Dhaka, Bangladesh (ViaNews) – Pope Francis concluded his visit to Asia on Saturday as he headed to the Vatican with a flight from Biman, the flagship Bangladeshi airline. Though the desperate plight of the Rohingya refugees has dominated Pope’s landmark visits to both Bangladesh and Myanmar, the visits carry significance beyond the Rohingya angle.
During his Bangladesh visit (November 30 – December 2), Pope had an emotional meeting with a group of Rohingya refugees – twelve men, two women, and two young girls – at the Dhaka archbishop’s residence. Each one of the 16 refugees, who came from the Rohingya refugee camps in Cox’s Bazar, met the Pope one by one.
The refugee camps in Bangladeshi districts bordering Myanmar, especially the district of Cox’s Bazar, are overflowing with Rohingya refugees who have been fleeing – what the United Nations says – an ethnic cleansing by Myanmar’s military. They have fallen victim to rape, arson, and murder that compelled them to make the dangerous journey through jungles and by river and sea to Bangladesh.
Hearing the aforesaid 16 Rohingyas at the Dhaka archbishop’s residence, Pope Francis asked for forgiveness from the refugees for all the pain and persecution they have endured. He demanded the rights of the Rohingyas be recognized and pronounced the word “Rohingya” that he had so attentively avoided only days earlier during his visit to Myanmar (November 27 – 30).
During his four day visit to Myanmar prior to the Bangladesh visit, Pope Francis walked a diplomatic tightrope and avoided any direct reference to the “Rohingya” in public, though he had appealed to the Buddhist leaders to overcome prejudice and hatred.
Human rights organizations, the Rohingyas and a section of the international community had criticised at Francis’ public silence during his Myanmar visit, given he had previously condemned the persecution of the Rohingyas, calling them “our Rohingya brothers and sisters” earlier this year at the Vatican.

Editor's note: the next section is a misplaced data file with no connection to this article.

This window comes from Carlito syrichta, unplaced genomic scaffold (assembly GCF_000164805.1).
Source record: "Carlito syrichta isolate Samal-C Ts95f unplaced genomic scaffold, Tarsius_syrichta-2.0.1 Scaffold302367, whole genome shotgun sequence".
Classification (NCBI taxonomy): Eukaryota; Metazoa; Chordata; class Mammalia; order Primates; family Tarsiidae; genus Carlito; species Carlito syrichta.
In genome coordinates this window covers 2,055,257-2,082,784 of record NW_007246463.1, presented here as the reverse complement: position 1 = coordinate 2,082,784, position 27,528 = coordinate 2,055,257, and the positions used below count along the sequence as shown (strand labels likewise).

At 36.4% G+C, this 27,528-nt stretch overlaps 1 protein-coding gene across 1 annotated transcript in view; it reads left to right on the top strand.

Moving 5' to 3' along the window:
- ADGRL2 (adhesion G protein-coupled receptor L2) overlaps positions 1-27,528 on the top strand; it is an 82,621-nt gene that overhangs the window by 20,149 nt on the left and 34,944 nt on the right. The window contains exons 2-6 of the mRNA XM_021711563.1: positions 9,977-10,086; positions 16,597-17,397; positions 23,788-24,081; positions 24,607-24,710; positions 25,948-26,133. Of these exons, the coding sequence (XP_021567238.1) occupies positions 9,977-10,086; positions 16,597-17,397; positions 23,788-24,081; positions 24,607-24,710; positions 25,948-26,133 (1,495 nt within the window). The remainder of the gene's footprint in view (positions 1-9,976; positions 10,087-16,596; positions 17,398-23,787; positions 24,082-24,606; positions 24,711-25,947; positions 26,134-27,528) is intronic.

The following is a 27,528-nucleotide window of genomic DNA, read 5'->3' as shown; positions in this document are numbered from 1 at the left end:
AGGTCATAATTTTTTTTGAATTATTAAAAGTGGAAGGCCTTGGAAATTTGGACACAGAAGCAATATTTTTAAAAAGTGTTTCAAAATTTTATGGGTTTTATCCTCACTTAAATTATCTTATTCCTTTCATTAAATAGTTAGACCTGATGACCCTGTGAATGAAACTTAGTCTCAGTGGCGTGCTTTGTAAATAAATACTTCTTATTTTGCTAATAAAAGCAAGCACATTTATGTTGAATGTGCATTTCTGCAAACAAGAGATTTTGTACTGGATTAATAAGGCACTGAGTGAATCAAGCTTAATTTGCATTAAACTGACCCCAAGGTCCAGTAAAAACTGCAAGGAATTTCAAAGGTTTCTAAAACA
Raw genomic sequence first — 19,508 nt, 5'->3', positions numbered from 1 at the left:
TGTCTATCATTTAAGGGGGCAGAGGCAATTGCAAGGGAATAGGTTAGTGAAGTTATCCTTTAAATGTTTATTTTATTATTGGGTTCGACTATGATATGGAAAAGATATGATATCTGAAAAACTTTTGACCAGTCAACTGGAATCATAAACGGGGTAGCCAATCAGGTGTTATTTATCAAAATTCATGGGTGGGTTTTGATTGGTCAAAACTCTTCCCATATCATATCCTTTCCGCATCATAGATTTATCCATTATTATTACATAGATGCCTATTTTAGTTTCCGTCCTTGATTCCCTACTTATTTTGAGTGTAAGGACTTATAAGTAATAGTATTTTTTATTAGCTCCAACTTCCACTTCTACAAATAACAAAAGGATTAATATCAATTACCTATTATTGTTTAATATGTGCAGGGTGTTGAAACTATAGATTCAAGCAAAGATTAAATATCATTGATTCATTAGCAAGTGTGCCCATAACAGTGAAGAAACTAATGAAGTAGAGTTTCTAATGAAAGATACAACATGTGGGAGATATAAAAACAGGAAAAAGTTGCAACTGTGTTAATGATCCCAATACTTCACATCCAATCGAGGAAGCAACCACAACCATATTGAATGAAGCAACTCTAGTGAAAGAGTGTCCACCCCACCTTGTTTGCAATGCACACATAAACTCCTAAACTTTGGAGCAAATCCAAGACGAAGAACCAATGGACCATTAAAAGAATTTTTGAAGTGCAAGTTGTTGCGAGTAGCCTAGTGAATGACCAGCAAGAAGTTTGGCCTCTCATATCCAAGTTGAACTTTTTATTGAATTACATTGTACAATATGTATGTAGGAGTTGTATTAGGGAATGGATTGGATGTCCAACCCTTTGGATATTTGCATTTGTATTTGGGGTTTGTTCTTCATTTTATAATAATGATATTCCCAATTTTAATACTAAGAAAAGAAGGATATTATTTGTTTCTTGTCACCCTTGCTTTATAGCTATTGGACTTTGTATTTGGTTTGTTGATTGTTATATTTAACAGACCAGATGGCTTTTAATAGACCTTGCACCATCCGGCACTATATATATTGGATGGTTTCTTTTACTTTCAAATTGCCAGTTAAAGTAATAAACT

The Vatican leadership defended the stance citing the reason that it was diplomatically necessary not to enrage the Myanmar’s Buddhist community and military leadership.
The word “Rohingya” is politically sensitive in Buddhist majority Myanmar due to the widespread perception of the country’s Buddhist community that the Rohingyas are ethnic ‘Bengali’ and that they migrated from neighbouring Bangladesh.
Pope, later himself defended his position saying that if he had used the word “Rohingya” during an official speech, he would have slammed the door (to peace). “For me, the most important thing is that the message gets through,” said the Pope.
It was also learned that the archbishop of Yangon had appealed Pope Francis not to create possible problems for them by using the word “Rohingya” during his Myanmar visit. Indeed, any reference to the “Rohingya” in Myanmar could have inflamed tensions and endangered the lives of the Christians in the country. Even after coming to Bangladesh, Francis didn’t use the word at the first day of his Bangladesh visit.
However, for the first time on his visit to these two neighbouring Asian countries, Pope Francis referred to the Rohingya people by name on the second day of his stay in Bangladesh. In a gathering of leaders of different communities during an interfaith meeting at Dhaka’s Kakrail Catholic Chruch, Pope said, “The presence of God today is also called Rohingya.”